At one point, the car stopped, our driver was removed, then we sped on.
With the news of an American being diagnosed with Ebola on U.S. soil, Garry hopes the process may be sped along.
When phone calls alerted her to the start of the carnage she sped to the Maidan instead.
The boy was placed in an ambulance that sped off to nearby Brookdale Hospital.
The brothers then sped away, by some accounts tossing homemade explosives at police cars that were now pursuing them.
Down the passage they sped at the double, and out into the courtyard.
Ambrose sped away, knowing that Perronel would be quite satisfied.
He picked himself up, shook himself like a dog emerging from water, grinned cheerfully at Carter, and sped back of the line.
The arrow that he sped from his cross-bow struck in the yellow flanks.
Meanwhile, Klinggraf has had his Audience at Vienna; and has sped as ill as could have been expected.
Old English sped "success, prosperity, advancement," from Proto-Germanic *spodiz (cf. Old Saxon spod "success," Dutch spoed "haste, speed," Old High German spuot "success," Old Saxon spodian "to cause to succeed," Middle Dutch spoeden, Old High German spuoten "to haste"), from PIE *spo-ti- "speed," from *spe- "to thrive, prosper" (cf. Sanskrit sphayate "increases," Latin sperare "to hope," Old Church Slavonic spechu "endeavor," Lithuanian speju "to have leisure").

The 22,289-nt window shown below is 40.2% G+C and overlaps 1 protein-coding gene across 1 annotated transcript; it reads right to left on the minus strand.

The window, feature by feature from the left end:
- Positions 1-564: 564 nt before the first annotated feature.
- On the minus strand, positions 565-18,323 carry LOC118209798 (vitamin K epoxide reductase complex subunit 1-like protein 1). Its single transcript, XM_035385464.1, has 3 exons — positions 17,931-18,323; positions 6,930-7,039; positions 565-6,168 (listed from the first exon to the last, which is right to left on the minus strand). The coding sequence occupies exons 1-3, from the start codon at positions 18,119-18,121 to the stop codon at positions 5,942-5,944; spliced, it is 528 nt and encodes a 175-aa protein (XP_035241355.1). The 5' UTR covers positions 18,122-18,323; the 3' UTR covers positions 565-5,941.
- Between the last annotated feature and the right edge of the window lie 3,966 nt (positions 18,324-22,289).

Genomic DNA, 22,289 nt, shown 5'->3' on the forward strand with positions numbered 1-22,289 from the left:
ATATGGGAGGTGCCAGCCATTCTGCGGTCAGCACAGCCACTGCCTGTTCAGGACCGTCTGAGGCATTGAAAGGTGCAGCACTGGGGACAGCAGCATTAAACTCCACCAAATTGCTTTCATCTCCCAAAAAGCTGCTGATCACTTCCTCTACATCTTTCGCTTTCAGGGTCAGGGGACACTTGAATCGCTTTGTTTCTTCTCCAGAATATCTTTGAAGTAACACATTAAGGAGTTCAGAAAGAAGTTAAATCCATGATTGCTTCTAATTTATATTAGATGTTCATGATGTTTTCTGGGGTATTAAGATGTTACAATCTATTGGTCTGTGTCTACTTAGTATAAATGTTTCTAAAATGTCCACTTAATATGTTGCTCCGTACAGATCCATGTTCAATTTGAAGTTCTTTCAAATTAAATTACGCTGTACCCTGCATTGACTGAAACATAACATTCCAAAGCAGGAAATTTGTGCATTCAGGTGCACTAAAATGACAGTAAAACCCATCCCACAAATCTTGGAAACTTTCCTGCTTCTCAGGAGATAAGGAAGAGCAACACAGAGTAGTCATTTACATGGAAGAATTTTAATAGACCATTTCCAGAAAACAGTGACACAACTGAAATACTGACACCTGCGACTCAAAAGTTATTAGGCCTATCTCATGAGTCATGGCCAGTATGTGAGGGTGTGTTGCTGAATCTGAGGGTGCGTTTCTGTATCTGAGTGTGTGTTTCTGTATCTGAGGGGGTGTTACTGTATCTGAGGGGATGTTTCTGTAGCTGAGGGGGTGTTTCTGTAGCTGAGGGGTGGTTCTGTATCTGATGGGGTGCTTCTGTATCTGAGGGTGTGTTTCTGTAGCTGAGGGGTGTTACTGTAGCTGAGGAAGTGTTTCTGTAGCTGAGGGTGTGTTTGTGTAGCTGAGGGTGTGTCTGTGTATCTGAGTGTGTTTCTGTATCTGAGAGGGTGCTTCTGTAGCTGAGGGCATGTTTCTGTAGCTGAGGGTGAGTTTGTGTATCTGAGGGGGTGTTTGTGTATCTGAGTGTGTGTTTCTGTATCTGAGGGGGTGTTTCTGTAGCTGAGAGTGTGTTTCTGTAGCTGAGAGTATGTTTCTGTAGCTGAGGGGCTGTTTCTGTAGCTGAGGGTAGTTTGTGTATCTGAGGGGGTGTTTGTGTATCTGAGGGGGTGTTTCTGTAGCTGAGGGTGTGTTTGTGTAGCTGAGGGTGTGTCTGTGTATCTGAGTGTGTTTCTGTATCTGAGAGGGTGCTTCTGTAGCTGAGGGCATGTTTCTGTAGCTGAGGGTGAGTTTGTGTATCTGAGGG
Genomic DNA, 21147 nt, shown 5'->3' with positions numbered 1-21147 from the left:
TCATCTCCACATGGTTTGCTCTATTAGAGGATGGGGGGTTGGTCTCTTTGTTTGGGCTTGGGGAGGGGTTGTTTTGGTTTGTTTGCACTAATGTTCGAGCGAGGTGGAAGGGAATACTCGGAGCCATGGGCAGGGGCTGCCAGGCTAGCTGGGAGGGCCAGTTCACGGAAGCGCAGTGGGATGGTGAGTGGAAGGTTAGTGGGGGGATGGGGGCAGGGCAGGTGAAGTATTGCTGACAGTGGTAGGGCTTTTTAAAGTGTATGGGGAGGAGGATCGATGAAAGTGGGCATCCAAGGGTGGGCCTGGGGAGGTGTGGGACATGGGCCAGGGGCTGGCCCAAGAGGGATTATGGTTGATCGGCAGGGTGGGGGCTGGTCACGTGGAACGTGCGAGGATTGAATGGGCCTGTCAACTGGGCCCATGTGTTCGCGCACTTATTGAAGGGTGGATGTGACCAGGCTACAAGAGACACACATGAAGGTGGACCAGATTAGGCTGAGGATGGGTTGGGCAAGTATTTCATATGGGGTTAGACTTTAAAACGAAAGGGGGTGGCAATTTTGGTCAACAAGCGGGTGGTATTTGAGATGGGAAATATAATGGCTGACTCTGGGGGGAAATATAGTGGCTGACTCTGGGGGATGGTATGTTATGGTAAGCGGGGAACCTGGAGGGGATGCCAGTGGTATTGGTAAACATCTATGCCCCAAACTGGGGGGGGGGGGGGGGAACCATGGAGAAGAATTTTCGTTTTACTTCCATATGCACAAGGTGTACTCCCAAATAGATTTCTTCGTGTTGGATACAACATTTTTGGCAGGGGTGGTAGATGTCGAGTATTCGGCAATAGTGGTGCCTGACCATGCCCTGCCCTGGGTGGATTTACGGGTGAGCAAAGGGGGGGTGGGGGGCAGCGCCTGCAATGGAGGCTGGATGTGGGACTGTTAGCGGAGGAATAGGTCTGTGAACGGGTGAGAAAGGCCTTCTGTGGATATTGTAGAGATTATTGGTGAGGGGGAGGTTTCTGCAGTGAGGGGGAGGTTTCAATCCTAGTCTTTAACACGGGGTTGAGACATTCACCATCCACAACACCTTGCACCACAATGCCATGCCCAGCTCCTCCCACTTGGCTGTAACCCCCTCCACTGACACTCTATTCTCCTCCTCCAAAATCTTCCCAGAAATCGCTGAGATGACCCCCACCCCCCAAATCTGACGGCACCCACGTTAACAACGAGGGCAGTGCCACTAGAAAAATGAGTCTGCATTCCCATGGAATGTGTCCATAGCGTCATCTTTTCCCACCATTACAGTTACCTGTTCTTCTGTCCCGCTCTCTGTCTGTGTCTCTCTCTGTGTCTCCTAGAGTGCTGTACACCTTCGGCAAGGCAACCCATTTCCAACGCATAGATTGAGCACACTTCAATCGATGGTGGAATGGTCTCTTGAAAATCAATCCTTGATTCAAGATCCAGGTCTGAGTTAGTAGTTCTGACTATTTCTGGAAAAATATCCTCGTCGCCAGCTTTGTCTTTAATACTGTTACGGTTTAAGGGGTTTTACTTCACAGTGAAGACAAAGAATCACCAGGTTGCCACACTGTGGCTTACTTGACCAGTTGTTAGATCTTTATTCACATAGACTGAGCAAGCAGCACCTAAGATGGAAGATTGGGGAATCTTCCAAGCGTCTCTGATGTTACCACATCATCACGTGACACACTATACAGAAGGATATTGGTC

Meaning "quickness of motion or progress" emerged in late Old English (usually adverbially, in dative plural, e.g. spedum feran), emerging fully in early Middle English. Meaning "gear of a machine" is attested from 1866. Meaning "methamphetamine, or a related drug," first attested 1967, from its effect on users. Speed bump is 1975; figurative sense is 1990s. Full speed is recorded from late 14c. Speed reading first attested 1965. Speedball "mix of cocaine and morphine or heroin" is recorded from 1909.
Old English spedan "to succeed, prosper, advance" (see speed (n.)). Meaning "to go fast" is attested from c.1300. Meaning "to send forth with quickness" is first recorded 1560s; that of "to increase the work rate of" (usually with up) is from 1856. Related: Speeded; speeding.
The ratio of the distance traveled by an object (regardless of its direction) to the time required to travel that distance. Compare velocity.
An amphetamine, esp Methedrine2 (1960s+ Narcotics)